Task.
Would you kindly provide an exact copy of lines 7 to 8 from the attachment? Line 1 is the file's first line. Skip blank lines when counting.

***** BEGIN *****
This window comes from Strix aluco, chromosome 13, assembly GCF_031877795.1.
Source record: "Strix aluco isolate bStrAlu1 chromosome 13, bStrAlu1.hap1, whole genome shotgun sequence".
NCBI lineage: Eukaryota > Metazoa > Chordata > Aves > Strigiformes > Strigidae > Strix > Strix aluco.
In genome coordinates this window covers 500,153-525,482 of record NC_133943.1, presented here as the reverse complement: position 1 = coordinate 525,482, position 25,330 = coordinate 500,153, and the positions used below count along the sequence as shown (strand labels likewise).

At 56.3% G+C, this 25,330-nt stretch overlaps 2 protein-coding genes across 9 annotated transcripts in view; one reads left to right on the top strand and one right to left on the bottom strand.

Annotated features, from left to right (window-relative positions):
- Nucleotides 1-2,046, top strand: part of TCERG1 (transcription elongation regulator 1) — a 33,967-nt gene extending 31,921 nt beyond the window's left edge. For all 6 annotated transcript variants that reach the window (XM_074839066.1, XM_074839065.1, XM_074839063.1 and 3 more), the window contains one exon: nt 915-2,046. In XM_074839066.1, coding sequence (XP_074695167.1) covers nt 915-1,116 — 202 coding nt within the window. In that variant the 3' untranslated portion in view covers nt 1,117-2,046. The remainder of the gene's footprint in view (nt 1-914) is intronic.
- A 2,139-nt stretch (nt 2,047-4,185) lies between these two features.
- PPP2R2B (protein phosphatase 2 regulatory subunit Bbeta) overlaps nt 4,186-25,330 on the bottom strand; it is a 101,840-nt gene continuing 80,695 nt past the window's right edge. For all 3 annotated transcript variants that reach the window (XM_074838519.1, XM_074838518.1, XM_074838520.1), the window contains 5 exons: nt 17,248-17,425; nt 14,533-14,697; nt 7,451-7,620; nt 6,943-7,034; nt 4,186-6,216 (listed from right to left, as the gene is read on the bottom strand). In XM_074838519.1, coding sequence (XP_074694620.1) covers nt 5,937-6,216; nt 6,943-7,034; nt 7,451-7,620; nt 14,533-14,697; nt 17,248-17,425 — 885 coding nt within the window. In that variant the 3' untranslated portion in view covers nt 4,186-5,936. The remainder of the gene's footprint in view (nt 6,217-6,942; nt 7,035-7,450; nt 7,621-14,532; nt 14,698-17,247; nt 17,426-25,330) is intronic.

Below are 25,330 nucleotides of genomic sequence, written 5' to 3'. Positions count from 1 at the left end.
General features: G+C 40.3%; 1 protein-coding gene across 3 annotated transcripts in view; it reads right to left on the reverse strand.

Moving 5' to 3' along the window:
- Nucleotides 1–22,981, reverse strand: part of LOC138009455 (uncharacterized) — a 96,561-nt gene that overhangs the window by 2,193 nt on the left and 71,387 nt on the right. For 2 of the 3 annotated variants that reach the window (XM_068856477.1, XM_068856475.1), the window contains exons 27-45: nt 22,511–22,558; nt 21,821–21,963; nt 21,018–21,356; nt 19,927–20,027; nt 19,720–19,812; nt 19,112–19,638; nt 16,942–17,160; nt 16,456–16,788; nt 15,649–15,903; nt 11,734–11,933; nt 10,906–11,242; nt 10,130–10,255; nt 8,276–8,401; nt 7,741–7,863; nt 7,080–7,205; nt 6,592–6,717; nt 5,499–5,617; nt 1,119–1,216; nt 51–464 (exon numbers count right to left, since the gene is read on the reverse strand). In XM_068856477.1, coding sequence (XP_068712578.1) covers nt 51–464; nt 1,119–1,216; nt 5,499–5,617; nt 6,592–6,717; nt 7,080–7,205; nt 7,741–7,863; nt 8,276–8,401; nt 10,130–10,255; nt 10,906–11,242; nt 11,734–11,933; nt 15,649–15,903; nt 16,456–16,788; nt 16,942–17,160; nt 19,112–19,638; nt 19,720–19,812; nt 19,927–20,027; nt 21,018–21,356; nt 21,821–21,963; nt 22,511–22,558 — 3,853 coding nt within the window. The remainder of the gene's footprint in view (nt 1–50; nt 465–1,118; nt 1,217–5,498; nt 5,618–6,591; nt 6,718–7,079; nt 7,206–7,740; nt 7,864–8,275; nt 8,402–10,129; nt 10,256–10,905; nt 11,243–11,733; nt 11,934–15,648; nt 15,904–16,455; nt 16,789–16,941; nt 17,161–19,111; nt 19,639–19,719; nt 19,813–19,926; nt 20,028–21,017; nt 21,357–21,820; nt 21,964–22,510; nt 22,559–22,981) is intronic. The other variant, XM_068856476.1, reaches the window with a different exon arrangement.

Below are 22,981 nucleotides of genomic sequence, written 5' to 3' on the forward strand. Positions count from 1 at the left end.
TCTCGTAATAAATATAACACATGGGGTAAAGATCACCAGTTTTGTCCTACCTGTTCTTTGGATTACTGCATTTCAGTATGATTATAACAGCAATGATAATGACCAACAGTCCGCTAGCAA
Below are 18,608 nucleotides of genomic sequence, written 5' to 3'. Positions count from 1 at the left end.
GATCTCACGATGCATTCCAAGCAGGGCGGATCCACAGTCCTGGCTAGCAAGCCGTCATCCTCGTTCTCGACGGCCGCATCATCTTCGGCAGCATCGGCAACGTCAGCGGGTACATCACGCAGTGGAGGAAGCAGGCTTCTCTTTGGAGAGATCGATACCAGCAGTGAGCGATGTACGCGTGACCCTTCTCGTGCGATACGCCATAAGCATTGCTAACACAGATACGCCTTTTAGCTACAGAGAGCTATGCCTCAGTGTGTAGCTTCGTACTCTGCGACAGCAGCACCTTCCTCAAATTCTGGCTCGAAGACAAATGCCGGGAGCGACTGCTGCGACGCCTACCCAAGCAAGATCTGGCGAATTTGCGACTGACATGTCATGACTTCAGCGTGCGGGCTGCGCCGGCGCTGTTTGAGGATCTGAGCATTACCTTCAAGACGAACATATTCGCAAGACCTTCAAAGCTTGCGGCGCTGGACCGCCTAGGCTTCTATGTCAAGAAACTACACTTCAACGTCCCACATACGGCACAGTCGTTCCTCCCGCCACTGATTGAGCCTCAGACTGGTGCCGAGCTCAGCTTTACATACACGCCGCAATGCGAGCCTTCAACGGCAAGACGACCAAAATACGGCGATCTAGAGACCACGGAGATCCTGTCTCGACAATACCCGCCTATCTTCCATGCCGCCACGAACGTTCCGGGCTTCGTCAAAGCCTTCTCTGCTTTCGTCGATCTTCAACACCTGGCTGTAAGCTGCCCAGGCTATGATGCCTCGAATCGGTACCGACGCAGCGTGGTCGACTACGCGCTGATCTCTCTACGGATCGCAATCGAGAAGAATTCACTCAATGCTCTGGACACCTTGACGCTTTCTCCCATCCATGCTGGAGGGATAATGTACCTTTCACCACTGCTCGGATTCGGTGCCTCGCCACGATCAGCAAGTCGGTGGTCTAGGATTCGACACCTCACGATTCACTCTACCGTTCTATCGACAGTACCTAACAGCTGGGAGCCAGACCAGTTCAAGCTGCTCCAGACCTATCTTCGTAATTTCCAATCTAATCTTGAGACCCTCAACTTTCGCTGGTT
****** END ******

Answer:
- Nucleotides 1-2,046, top strand: part of TCERG1 (transcription elongation regulator 1) — a 33,967-nt gene extending 31,921 nt beyond the window's left edge. For all 6 annotated transcript variants that reach the window (XM_074839066.1, XM_074839065.1, XM_074839063.1 and 3 more), the window contains one exon: nt 915-2,046. In XM_074839066.1, coding sequence (XP_074695167.1) covers nt 915-1,116 — 202 coding nt within the window. In that variant the 3' untranslated portion in view covers nt 1,117-2,046. The remainder of the gene's footprint in view (nt 1-914) is intronic.
- A 2,139-nt stretch (nt 2,047-4,185) lies between these two features.